MARIN, Calif. - Marin County has joined the PulsePoint movement.
It's a smartphone app that allows residents to see and hear emergency dispatches as they happen, and potentially save a stranger with CPR or an automated external defibrillator, or AED.
Launched about ten years ago, PulsePoint is already available in several Bay Area counties, including Sonoma, Alameda, Napa and Contra Costa.
Marin activated it on Valentine's Day, due to its unique value during a report of a heart attack.
"I don't remember it hitting me but I was not having a great training day," said Al Hart of Fairfax, recalling his own cardiac arrest.
He and wife Trish are triathletes, and Hart was in the middle of a run when he was stricken, unaware he had major blockages in his coronary arteries.
"My body was trying to tell me something and I finally just collapsed," he recalled.
That was on a Pleasanton roadside, and a couple driving by pulled over to help.
"Gosh it still gives me chills just thinking about it," recalled Juliana Schirmer of Livermore, who was on her way to the Alameda County Fair with husband Bill.
They saw immediately that Al was in bad shape, not breathing and no pulse.
"My husband was doing the chest compressions and I was speaking to the 9-1-1 operator who said we need an AED," said Schirmer.
Fortunately, staff in the Shadow Cliffs Regional Recreation Area were able to rush a defibrillator to the scene because they had PulsePoint on their phones.
"Two young lifeguards that were just on a break, had their phone with them and it triggered the alert so they came," said Al.
The combined efforts of CPR, and shocks to the heart, kept Al from dying before paramedics arrived to perform advanced life support.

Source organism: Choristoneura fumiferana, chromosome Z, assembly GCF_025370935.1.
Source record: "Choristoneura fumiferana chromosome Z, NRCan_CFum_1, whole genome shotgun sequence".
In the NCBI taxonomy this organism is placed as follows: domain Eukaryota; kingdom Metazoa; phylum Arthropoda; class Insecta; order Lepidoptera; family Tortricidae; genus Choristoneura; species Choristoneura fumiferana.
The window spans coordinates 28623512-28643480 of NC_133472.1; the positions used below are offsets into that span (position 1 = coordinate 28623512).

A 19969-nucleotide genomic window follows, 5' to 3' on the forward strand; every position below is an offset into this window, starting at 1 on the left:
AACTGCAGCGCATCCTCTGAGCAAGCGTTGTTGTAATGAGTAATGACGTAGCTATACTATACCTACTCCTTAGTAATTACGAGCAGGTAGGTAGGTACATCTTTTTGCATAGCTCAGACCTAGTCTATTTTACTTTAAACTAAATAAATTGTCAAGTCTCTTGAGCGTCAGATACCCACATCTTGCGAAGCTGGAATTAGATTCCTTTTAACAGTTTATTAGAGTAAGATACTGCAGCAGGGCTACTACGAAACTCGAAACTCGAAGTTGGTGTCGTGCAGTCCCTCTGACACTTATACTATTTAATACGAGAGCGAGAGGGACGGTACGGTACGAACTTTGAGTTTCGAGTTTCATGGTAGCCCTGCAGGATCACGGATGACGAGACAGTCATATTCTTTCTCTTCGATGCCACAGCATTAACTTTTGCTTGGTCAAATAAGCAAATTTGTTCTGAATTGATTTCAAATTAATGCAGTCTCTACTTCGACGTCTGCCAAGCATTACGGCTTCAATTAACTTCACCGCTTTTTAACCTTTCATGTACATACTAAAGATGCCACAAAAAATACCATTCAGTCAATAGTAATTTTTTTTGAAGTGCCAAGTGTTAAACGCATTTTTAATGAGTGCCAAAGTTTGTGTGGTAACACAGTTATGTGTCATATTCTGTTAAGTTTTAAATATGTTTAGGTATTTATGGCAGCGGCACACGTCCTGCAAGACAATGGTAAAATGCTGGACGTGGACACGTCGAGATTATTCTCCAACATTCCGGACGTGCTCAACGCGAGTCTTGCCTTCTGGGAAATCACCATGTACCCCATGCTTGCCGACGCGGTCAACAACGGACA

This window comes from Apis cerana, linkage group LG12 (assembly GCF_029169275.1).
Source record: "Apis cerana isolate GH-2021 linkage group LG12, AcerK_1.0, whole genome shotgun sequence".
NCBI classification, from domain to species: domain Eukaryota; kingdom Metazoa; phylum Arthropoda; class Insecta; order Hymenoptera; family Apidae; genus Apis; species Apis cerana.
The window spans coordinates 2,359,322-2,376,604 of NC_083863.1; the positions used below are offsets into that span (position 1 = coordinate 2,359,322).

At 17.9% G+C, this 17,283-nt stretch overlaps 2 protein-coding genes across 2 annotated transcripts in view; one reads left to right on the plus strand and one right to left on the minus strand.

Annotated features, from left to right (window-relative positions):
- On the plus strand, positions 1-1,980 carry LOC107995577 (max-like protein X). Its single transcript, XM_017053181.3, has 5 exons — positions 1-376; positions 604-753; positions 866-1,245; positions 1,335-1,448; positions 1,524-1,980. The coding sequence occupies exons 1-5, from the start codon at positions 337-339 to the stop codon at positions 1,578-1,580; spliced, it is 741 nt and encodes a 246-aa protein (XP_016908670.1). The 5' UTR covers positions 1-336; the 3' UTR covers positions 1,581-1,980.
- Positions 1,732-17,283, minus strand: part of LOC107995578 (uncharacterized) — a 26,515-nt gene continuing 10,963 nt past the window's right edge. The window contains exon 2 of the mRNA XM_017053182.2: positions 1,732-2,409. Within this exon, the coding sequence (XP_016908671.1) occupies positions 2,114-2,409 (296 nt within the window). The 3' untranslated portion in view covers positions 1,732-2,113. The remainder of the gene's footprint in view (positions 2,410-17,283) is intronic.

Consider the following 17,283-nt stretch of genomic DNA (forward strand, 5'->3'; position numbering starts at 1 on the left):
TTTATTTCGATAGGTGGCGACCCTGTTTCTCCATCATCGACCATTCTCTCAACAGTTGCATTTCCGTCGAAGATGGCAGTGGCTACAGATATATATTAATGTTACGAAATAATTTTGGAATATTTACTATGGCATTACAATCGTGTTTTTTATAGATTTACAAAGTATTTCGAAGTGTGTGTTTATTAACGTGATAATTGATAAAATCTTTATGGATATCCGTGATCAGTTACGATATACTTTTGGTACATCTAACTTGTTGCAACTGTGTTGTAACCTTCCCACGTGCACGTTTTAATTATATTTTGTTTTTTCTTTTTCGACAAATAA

Before that day, the Harts didn't know what PulsePoint was.
"Never heard of it before, because we didn't have it in Marin, and so it's not quite everywhere yet," said Trish.
As of Friday, Marin's first responders made the app locally available.
"You can opt in to get structure fires, vegetation fires, traffic collisions, whatever you want to be notified of," explained Battalion Chief Bret McTigue of the Marin County Fire Department.
The county absorbed the costs of incorporating PulsePoint into the 9-1-1 system.
The app is free for users.
It offers the public real-time emergency dispatch information in their communities, and connects those who need help with those who can offer it.
In cardiac emergencies, each minute without care reduces the survival rate about 10%.
"This just brings the community first responder faster to the scene," said McTigue.
"Basically instead of a few fire stations in a community, we have hundreds or thousands of community trained personnel."
PulsePoint has nearly 2 million users nationwide.
"Anybody can help, anybody can be ready to assist somebody else," said Schirmer, noting that CPR is much simpler now that there is no breathing involved, just chest pumps.
"Just knowing that we had the skills and were at the right place at the right time, your instinct takes over and you do what you need to do."
Ever since Al's near-death, the Schirmers and Harts are close friends, meeting every few months for a hike and lunch.
"You always hear, oh you have guardian angels, and that day I was blessed, I had several around me," said Al, also praising two brothers, both firefighter cadets, who stopped and assisted with CPR.
Al spent eight days in the hospital, but made a full recovery and resumed his fitness training.
He also has a new passion: sharing the importance of cardiac care, learning CPR, and PulsePoint.
"There's a reason it happened to me, and I really do believe the reason is for me to get out there and spread the word."
Non-profit PulsePoint was created by Richard Price, who was the chief of the San Ramon Valley Fire Protection District at the time.
He got the idea after hearing sirens and seeing an ambulance arrive at a building near him.
Someone had suffered a cardiac arrest, and although Price had the training and AED, he wished he'd known sooner so he could have jumped in to help.
PulsePoint only alerts people to emergencies in public places, not private property.
For CPR, it will notify responders within a half mile of the person in distress.